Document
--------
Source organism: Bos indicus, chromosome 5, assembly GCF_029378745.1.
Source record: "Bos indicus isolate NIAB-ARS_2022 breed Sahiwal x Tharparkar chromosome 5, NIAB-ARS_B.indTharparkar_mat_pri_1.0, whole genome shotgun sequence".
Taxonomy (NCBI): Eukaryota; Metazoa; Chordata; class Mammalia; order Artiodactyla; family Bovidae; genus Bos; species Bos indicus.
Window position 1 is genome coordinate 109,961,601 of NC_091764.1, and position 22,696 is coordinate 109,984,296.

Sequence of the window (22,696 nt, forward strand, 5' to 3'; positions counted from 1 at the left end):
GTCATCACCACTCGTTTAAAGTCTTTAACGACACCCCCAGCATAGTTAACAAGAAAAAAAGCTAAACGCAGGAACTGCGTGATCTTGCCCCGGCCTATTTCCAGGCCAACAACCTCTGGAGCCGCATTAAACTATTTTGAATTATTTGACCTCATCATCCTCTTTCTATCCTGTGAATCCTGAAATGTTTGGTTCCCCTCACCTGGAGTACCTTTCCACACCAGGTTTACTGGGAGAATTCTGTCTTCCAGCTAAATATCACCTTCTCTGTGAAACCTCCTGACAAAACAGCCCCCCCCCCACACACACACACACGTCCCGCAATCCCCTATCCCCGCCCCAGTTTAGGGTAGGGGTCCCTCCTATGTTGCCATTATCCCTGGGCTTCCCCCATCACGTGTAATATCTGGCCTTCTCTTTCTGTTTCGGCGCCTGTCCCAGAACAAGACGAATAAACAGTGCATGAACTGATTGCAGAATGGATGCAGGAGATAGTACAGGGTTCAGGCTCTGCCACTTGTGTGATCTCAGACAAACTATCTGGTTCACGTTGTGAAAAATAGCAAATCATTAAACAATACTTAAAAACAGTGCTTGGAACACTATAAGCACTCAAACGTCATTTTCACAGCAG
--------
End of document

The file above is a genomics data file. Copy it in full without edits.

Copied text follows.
Source organism: Bos indicus, chromosome 5, assembly GCF_029378745.1.
Source record: "Bos indicus isolate NIAB-ARS_2022 breed Sahiwal x Tharparkar chromosome 5, NIAB-ARS_B.indTharparkar_mat_pri_1.0, whole genome shotgun sequence".
Taxonomy (NCBI): Eukaryota; Metazoa; Chordata; class Mammalia; order Artiodactyla; family Bovidae; genus Bos; species Bos indicus.
Window position 1 is genome coordinate 109,961,601 of NC_091764.1, and position 22,696 is coordinate 109,984,296.

Sequence of the window (22,696 nt, forward strand, 5' to 3'; positions counted from 1 at the left end):
GTCATCACCACTCGTTTAAAGTCTTTAACGACACCCCCAGCATAGTTAACAAGAAAAAAAGCTAAACGCAGGAACTGCGTGATCTTGCCCCGGCCTATTTCCAGGCCAACAACCTCTGGAGCCGCATTAAACTATTTTGAATTATTTGACCTCATCATCCTCTTTCTATCCTGTGAATCCTGAAATGTTTGGTTCCCCTCACCTGGAGTACCTTTCCACACCAGGTTTACTGGGAGAATTCTGTCTTCCAGCTAAATATCACCTTCTCTGTGAAACCTCCTGACAAAACAGCCCCCCCCCCACACACACACACACGTCCCGCAATCCCCTATCCCCGCCCCAGTTTAGGGTAGGGGTCCCTCCTATGTTGCCATTATCCCTGGGCTTCCCCCATCACGTGTAATATCTGGCCTTCTCTTTCTGTTTCGGCGCCTGTCCCAGAACAAGACGAATAAACAGTGCATGAACTGATTGCAGAATGGATGCAGGAGATAGTACAGGGTTCAGGCTCTGCCACTTGTGTGATCTCAGACAAACTATCTGGTTCACGTTGTGAAAAATAGCAAATCATTAAACAATACTTAAAAACAGTGCTTGGAACACTATAAGCACTCAAACGTCATTTTCACAGCAG